The artists and artisans of the fiber world come to you in The Long Thread Podcast. Each episode features interviews with your favorite spinners, weavers, needleworkers, and fiber artists from across the globe. Get the inspiration, practical advice, and personal stories of experts as we follow the long thread.
Sheri Berger, ColoradoCrossStitcher
Sheri Berger vowed that cross stitch would be the hobby that she kept just for herself.
After turning her scrapbooking hobby into a business, then launching the online yarn store The Loopy Ewe in 2006, she was just looking for a way to relax in the evenings, renew her creativity, and enjoy the sheer pleasure of passing needle and thread through cloth. The Colorado Cross Stitcher was her craft escape.
But the more she became absorbed in cross stitch, the more Sheri wanted to participate in the community. She posted a video to YouTube, and before she knew it, she had launched a new business and a community.
In this episode, Sheri talks about how cross stitching has changed, why it's drawing so many new stitchers now, what it's like to pass The Loopy Ewe to a new owner, and her new hopes for the needlework industry.
Stephenie Gaustad Makes the Cloth of her Dreams
In the early 1970s, a lively community and spirit of fearless exploration sprang up in Northern California that sent ripples around the country and shaped the world as we know it today. The fiber world, of course.
As a child, Stephenie remembers seeing clouds and imagining them as wispy shawls overhead. She uses her fine artist's training and eye when stirring a dyepot, designing clothing, and developing her textile plans, but she is drawn to well made tools and straightforward cloth. When she chose her first sewing machine at age 8, she preferred the straightforward practicality of her treadle machine to her mother's modern bells-and-whistles machine, because she could understand and work with every part of it. (She still has it.)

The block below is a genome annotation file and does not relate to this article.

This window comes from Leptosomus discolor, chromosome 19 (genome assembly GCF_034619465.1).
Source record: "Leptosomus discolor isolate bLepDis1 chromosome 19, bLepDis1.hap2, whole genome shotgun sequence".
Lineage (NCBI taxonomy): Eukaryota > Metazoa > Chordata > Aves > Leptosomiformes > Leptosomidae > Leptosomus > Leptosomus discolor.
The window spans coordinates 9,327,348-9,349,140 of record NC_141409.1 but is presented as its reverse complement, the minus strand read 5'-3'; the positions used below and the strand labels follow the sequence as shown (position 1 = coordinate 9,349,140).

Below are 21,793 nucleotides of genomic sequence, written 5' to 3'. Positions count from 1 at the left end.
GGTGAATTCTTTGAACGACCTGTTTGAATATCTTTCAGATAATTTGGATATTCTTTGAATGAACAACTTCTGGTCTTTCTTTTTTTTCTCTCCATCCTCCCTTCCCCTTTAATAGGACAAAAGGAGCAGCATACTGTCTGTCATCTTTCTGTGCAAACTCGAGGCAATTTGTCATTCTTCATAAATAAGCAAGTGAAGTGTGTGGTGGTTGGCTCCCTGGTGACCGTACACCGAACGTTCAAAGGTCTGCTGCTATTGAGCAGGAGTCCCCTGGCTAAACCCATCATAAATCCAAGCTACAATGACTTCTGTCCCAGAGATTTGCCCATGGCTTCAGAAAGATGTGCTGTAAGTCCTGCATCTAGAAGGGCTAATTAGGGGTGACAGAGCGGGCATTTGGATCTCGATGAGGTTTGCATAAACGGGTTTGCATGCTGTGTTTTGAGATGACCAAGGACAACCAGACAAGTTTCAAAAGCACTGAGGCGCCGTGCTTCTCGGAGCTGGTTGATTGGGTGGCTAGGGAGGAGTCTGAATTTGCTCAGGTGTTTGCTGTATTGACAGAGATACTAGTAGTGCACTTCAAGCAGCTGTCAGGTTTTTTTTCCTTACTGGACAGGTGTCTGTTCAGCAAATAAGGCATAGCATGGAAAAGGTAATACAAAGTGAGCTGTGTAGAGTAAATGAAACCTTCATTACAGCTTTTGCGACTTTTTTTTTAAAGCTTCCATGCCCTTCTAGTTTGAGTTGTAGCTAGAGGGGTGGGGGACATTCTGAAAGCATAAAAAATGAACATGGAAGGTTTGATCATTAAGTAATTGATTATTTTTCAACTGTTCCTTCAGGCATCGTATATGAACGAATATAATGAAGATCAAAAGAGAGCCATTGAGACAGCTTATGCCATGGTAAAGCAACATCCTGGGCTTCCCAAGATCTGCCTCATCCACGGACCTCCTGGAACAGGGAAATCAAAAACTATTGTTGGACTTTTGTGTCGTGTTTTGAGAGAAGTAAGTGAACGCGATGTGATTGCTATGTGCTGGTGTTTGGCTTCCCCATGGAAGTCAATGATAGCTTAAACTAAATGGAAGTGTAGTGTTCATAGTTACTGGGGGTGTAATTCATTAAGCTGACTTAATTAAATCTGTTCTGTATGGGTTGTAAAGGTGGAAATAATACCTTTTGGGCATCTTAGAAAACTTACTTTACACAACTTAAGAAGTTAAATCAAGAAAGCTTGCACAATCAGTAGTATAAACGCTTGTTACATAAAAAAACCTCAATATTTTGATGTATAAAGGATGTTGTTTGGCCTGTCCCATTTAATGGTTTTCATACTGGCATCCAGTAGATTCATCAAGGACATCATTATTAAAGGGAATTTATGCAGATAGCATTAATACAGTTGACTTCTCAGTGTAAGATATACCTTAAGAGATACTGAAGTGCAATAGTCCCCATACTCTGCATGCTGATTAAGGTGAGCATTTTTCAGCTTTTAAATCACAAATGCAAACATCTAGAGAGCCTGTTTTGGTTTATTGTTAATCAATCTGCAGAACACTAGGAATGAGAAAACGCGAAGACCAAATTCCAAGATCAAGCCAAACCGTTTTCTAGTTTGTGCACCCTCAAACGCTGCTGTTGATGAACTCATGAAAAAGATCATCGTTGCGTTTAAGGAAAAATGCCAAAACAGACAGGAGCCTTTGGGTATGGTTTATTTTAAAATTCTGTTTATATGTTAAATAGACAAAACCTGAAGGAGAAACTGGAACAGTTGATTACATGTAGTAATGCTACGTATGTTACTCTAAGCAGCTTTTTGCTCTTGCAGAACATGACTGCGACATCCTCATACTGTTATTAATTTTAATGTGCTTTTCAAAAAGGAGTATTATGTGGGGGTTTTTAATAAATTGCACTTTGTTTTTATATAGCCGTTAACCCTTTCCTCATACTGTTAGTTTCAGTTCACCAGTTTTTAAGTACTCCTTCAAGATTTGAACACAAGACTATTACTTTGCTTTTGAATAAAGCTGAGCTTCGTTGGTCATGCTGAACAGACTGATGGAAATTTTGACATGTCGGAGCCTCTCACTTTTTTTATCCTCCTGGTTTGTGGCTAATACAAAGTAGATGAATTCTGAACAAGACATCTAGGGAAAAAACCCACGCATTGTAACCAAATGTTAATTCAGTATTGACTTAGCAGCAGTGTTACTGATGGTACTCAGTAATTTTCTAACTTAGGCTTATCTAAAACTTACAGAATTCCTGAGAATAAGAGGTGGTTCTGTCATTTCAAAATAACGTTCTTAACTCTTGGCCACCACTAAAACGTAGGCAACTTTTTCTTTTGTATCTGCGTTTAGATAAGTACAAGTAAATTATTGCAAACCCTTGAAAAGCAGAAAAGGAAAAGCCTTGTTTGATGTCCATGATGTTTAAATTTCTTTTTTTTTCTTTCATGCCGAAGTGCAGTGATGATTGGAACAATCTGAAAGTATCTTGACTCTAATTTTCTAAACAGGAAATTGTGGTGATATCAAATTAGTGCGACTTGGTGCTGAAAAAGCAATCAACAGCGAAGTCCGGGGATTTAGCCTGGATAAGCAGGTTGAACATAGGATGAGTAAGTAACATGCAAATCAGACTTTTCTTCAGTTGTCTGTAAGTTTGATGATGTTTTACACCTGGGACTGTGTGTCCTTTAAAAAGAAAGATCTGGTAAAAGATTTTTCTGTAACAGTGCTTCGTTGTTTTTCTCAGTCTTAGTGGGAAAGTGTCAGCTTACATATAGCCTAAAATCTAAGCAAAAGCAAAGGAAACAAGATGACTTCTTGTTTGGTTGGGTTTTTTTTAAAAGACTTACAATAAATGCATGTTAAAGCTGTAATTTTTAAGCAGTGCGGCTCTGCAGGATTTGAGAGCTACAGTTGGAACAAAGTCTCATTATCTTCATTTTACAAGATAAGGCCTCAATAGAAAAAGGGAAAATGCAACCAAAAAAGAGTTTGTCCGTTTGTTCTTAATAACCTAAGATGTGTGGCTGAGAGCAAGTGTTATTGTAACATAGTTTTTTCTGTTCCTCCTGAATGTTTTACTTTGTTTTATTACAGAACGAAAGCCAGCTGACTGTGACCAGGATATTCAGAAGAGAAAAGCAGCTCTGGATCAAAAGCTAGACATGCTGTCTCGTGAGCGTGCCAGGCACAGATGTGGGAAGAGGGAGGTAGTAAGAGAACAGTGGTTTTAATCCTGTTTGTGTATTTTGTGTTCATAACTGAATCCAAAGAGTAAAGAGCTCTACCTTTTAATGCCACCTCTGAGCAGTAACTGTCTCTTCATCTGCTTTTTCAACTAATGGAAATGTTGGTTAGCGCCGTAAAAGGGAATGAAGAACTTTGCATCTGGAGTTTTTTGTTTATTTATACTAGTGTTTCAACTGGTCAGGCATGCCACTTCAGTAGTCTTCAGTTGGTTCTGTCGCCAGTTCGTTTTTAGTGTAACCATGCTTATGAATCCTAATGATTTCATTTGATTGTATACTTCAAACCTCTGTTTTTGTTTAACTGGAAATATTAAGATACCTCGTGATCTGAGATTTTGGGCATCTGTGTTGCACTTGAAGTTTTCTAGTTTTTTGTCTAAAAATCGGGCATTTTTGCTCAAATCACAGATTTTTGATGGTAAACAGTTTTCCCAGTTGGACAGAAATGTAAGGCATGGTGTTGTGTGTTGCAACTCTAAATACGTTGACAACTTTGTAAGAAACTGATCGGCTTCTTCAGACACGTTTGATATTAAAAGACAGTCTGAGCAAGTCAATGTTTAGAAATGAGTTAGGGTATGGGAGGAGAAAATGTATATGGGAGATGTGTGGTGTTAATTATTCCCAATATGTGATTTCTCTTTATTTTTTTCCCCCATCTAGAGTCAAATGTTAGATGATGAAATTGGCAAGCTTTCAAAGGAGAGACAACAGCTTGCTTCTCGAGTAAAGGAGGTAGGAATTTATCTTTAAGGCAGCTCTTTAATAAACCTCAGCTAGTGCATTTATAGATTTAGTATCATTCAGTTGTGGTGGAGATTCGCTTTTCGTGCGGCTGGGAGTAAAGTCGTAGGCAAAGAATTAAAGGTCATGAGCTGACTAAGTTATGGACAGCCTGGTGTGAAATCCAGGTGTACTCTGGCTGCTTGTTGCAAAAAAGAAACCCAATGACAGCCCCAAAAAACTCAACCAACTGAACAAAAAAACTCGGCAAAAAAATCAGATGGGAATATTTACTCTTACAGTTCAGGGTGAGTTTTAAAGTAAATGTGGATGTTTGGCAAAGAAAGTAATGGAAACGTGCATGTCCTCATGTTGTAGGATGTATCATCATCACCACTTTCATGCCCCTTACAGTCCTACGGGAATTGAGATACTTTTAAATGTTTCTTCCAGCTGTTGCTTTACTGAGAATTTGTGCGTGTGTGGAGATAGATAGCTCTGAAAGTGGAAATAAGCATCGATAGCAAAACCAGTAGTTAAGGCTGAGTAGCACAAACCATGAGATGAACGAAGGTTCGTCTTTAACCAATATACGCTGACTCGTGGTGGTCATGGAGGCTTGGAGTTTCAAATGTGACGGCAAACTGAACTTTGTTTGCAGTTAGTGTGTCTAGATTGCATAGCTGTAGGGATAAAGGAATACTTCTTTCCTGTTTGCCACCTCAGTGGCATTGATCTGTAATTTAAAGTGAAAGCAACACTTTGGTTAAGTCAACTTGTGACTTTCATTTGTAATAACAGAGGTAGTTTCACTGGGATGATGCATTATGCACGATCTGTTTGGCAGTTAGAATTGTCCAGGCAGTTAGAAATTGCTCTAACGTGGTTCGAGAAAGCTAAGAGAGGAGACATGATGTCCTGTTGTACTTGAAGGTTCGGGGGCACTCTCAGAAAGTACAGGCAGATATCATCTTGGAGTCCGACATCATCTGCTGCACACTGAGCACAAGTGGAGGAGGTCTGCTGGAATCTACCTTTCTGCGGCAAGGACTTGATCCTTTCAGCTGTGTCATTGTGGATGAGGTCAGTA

For decades, Stephenie worked in partnership with Alden Amos, the wheelmaker and teacher whose legendary technical expertise fill the pages of The Alden Amos Big Book of Handspinning. Her illustrations are on nearly every page of the book, bringing abstract concepts and technical directions and a bit of whimsy to the 500 pages. In illustration as in all her work, Stephenie does serious work with a gleeful sense of humor.
In her spinning classes, Stephenie loves listening to the challenges her students bring in, offering suggestions for the wheels and spindles that are giving them fits—suggestions that can be as gentle as a bit more oil or as direct as a quick tap of a hammer and anvil. Join us for a delightful conversation, with a dose of inspiration and empowerment.
This episode is sponsored by Treenway Silks.
Find the show notes for this episode.
Kate Larson: Shepherd, Teacher, Editor
Kate Larson's first childhood memory is of meeting a lamb on her family's farm in rural Indiana. That connection with sheep and the land forms the anchor of her life's work, even as it draws her to stories and communities a world away.
After a careful search, Kate chose her "forever sheep," a flock of Border Leicesters who not only provide her with wool she adores but revitalize the soil of her homestead. Through every thoughtful decision—grazing, breeding, shearing, and the thousand other choices that make up a shepherd's work—she is using her sheep to create the home and the world she wants to be part of.
That devotion to fiber and wool are a natural affinity for the editor of Spin Off, a position Kate has held since 2016, and the author of The Practical Spinner's Guide: Wool. But with a love for literature and admiration for traditional handwork, she also selects and edits the wide-ranging textile stories of PieceWork magazine.
Amy Norris, Weaving Community Organizer